Queensland quarry transport operator is switching its 12-truck fleet to Allison transmissions as a result of productivity gains it has experienced since 2012
SUNSHINE COAST, Australia – Using a fleet of 12 trucks operating as tipper dog units, Eldorado Mining operates as a key contractor for Boral’s Moy Pocket quarry near Kenilworth in the Sunshine Coast Hinterland of Queensland. Nearly half of the fleet is now equipped with Allison fully automatic transmissions.
According to Dean Harding, owner and operator of Eldorado Mining, Allison automatics have delivered improved performance, lowered maintenance, improved fuel economy, increased safety and achieved strong driver approval. He purchased his first Allison-equipped Western Star after reading a story about successful use of a similar truck in quarry operations in Sydney.
“At the time we needed another truck for our fleet, we saw a story about Boral’s experience and took one for a test drive,” said Harding. “As time went on, we became even more impressed with the truck and now all new additions to our fleet are ordered with Allison transmissions.”
That first Allison-equipped Western Star 4800 has now been in operation for four years and Harding said the Allison 4000 Series™ transmission has delivered strong gains in productivity, safety, fuel consumption and durability. Since adding the Western Star to its fleet, the number of Allison-equipped trucks has grown to six, with the latest five purchases including another Western Star 4800, a Freightliner CST112 and two Freightliner Century Class, all powered by Detroit’s DD13 rated at 450 hp and 1650 lb-ft torque.
“In quad dog configuration, the trucks leave the quarry grossing just on their maximum legally allowable of 55 tons and the Allison quickly show what it does best, picking the best gear for the conditions,” said Harding. The newest trucks have been ordered to operate under the Australian Performance Based Standards (PBS) rules which could see the trucks operate at up to 68 tons, if needed on specified roads and routes.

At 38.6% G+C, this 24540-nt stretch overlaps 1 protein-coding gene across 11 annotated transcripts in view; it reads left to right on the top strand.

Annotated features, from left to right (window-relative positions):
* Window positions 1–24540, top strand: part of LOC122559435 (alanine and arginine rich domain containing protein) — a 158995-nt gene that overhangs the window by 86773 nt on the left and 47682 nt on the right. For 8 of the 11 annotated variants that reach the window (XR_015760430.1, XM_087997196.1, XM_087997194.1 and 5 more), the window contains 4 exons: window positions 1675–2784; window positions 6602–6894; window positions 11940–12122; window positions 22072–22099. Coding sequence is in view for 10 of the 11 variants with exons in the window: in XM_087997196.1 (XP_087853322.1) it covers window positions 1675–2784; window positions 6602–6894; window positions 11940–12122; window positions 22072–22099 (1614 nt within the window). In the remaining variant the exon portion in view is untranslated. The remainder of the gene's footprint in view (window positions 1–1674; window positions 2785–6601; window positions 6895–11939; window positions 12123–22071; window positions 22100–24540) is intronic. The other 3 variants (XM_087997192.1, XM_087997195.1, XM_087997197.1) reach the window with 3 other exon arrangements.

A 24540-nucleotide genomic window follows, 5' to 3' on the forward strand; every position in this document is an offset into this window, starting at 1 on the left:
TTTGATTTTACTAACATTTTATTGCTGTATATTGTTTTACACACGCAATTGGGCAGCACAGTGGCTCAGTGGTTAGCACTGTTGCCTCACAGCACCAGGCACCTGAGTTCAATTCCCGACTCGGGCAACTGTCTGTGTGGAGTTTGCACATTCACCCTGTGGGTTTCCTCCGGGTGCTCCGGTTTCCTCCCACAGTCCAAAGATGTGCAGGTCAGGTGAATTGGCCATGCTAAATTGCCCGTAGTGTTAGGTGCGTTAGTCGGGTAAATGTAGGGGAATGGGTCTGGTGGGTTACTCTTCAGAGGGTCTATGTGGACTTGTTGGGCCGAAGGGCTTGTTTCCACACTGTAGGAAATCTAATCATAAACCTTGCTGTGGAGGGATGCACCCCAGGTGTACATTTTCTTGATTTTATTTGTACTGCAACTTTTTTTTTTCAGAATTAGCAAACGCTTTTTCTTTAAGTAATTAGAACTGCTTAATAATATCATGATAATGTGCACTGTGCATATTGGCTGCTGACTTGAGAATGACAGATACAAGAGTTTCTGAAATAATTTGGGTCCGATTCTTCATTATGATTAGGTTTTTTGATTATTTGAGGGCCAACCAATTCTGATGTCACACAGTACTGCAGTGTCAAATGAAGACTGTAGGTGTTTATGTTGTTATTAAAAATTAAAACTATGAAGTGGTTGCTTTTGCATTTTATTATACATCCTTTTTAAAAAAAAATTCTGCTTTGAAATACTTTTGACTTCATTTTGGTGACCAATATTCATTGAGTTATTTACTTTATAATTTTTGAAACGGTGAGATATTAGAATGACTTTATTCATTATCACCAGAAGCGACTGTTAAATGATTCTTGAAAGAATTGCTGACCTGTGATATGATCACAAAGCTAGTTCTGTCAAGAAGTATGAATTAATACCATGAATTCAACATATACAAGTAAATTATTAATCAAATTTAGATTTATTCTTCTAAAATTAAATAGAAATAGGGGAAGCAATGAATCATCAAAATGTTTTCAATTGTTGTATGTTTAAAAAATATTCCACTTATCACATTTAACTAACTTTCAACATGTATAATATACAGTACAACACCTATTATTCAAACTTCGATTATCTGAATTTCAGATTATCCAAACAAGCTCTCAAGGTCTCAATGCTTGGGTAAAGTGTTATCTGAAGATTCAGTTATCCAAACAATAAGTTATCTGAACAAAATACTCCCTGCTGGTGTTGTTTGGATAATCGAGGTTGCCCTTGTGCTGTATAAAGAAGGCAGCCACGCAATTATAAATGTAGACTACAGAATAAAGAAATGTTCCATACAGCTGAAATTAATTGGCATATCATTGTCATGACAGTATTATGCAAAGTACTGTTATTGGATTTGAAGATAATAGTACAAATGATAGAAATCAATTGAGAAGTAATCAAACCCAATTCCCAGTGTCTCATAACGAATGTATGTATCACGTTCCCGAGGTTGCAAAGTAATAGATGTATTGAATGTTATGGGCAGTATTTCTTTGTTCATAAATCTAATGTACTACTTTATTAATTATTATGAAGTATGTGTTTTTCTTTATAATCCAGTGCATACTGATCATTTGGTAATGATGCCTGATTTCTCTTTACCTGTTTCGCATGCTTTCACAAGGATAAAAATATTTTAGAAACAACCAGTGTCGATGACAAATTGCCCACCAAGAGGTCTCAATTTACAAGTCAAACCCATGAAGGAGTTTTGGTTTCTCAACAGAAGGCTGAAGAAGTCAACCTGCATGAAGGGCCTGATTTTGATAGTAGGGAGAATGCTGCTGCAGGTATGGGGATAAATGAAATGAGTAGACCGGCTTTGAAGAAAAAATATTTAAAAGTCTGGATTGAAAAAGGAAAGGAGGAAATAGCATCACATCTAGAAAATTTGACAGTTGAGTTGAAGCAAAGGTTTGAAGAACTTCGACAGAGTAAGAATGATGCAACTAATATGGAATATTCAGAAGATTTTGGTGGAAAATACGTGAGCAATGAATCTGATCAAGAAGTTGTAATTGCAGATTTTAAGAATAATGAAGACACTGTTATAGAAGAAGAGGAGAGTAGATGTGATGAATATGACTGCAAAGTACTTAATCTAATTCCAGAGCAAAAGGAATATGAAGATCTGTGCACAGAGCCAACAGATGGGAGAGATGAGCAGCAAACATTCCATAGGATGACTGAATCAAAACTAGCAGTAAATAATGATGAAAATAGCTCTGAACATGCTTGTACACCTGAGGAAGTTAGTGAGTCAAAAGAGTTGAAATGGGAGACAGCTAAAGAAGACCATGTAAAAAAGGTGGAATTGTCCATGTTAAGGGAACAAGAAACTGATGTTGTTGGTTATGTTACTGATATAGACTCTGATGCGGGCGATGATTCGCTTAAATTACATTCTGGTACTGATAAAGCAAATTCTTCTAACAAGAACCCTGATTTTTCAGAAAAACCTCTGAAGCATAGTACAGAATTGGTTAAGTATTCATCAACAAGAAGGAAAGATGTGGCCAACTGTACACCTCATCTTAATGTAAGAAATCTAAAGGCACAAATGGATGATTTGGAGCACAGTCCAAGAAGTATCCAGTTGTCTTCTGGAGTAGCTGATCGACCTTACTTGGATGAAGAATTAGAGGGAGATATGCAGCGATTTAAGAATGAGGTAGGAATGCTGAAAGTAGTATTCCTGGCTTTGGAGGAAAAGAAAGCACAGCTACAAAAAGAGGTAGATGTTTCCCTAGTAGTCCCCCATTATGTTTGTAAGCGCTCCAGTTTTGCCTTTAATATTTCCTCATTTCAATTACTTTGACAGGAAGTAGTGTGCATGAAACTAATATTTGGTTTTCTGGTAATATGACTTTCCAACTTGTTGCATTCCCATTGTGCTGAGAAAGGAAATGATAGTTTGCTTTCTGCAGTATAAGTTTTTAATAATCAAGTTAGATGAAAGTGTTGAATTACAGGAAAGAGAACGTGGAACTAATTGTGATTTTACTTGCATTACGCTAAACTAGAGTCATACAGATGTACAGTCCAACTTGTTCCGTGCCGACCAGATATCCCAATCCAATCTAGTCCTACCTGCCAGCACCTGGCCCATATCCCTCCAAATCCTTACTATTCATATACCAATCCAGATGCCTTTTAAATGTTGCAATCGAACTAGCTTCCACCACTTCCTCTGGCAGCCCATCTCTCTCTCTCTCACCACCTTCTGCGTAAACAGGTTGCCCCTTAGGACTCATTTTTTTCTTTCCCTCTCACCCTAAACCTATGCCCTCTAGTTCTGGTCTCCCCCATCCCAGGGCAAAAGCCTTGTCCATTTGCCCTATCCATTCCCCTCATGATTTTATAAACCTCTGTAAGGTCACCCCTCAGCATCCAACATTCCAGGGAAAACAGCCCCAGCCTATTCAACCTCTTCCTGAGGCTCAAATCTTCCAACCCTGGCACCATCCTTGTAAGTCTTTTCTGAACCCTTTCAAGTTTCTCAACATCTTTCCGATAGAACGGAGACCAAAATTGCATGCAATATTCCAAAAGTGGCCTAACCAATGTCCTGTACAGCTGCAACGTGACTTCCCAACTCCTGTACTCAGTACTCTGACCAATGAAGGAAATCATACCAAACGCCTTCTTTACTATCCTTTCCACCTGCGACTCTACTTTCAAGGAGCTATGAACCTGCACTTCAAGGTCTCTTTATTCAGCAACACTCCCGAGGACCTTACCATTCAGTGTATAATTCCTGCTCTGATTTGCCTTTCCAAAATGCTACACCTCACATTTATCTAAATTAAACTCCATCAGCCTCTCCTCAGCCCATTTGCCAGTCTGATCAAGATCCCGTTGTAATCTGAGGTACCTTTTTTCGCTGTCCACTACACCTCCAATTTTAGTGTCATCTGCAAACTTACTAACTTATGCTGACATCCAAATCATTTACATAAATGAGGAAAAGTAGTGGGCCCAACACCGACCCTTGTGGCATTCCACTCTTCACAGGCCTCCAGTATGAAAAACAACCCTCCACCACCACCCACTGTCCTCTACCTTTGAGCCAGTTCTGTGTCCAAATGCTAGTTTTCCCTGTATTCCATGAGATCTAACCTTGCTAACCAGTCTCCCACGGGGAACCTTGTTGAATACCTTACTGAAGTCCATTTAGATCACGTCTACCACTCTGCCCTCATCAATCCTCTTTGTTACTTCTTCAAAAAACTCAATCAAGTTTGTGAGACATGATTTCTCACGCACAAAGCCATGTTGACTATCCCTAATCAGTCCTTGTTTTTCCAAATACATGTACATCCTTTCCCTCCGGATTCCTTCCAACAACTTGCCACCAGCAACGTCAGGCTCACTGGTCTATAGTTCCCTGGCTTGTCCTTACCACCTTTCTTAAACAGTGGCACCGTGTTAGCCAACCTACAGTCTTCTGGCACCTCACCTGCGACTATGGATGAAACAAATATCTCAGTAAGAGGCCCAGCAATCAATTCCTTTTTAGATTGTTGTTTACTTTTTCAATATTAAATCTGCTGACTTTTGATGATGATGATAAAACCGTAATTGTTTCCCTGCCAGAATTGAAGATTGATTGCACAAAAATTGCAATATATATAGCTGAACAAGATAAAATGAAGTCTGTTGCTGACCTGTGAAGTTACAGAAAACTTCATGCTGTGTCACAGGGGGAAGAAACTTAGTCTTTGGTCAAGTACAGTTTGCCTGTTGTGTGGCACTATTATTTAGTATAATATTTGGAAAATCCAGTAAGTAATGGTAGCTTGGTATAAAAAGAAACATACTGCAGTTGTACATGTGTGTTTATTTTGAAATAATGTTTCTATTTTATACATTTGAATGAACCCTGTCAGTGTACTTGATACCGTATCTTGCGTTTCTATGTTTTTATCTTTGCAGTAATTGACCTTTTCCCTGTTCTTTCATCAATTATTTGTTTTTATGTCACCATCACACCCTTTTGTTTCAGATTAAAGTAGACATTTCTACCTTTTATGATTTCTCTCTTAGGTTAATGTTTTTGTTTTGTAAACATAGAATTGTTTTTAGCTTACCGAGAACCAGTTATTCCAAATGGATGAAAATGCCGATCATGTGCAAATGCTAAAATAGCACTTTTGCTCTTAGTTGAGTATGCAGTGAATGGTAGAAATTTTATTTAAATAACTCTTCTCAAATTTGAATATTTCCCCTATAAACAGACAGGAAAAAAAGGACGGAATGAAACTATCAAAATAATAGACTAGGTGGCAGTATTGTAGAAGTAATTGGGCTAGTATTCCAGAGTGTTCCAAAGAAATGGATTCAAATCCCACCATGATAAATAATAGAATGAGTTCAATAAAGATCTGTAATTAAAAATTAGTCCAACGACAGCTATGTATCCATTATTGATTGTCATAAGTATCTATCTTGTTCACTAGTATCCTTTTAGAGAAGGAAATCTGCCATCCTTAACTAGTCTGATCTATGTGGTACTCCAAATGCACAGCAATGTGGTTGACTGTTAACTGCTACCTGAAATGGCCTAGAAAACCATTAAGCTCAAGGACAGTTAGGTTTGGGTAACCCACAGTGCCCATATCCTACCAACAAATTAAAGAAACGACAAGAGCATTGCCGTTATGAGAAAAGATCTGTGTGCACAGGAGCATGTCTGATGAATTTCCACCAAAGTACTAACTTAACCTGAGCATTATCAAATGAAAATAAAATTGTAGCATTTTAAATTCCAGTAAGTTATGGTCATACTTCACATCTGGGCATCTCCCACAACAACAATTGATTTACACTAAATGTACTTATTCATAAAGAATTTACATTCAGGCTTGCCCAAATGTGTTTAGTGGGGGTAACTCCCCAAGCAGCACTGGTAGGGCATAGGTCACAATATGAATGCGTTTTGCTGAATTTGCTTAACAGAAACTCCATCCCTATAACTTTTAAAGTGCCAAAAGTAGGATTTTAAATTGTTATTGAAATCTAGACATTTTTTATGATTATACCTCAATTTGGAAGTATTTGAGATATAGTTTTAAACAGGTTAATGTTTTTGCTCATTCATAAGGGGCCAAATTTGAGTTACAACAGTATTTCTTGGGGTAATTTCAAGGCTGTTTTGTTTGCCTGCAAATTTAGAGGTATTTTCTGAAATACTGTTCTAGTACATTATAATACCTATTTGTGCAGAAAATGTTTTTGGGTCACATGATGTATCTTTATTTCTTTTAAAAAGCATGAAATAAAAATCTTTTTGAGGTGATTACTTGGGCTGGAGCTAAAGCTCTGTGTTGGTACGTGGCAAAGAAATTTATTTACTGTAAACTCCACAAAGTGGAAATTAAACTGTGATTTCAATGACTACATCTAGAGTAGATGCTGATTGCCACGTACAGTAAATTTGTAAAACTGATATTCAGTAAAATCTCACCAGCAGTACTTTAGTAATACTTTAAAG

Colin Jenkins, operations manager for Eldorado Mining, said the Allison-equipped trucks do exactly what is required of them and are nicer to drive.
“Turning out of the quarry, the trucks encounter a particularly tough route which I believe is the ultimate test for the Allison,” said Jenkins. “The trucks work hard for around 11 to 12 hours a day, five and a half days a week and have to tackle all sorts of terrain and conditions. The impressive thing is the Allison 4000 makes full throttle, seamless downshifts with no interruption of power.”
Harding said the Allison-equipped trucks outperform other higher horsepower manual transmission units through undulating terrains. Engine braking performance is also excellent thanks to the programmable range pre-select feature in the transmission that raises the downshift points under closed throttle conditions, when the engine brake is requested.
“This feature means that on a downhill run, our drivers don’t have to reach for the shifter to manually request an early downshift in an effort to lift engine speed to maximize the engine brake retardation effect,” he said. “It’s all done automatically, allowing the driver to keep both hands on the wheel and his eyes on the winding road ahead and that is a big boost to fleet safety. Once our drivers have been assigned an Allison-equipped truck they complain if they have to go back into a manual truck when their automatic truck is scheduled for maintenance.”
Another factor that has impressed Harding is the lack of brake wear as a result of the more effective retardation offered with the automatic. When the throttle is closed, the lock-up clutch remains engaged and keeps the engine brake active right up until the vehicle comes to a stop. In these conditions, drivers typically need to apply the service brakes at the last minute to bring the truck to a final stop.
“This is borne out by the fact that our first Allison equipped Western Star achieved 250,000 km before we had to change the brake pads on the drive axles and we are still yet to change the front pads on the other Allison-equipped trucks,” said Harding. “Couple that to the facts that we don’t have to worry about clutch replacement and our maintenance costs have dropped dramatically compared with the manual trucks.
“Once you’ve tried the Allison, there is no going back. Any new trucks we order will be exclusively Allison-equipped.”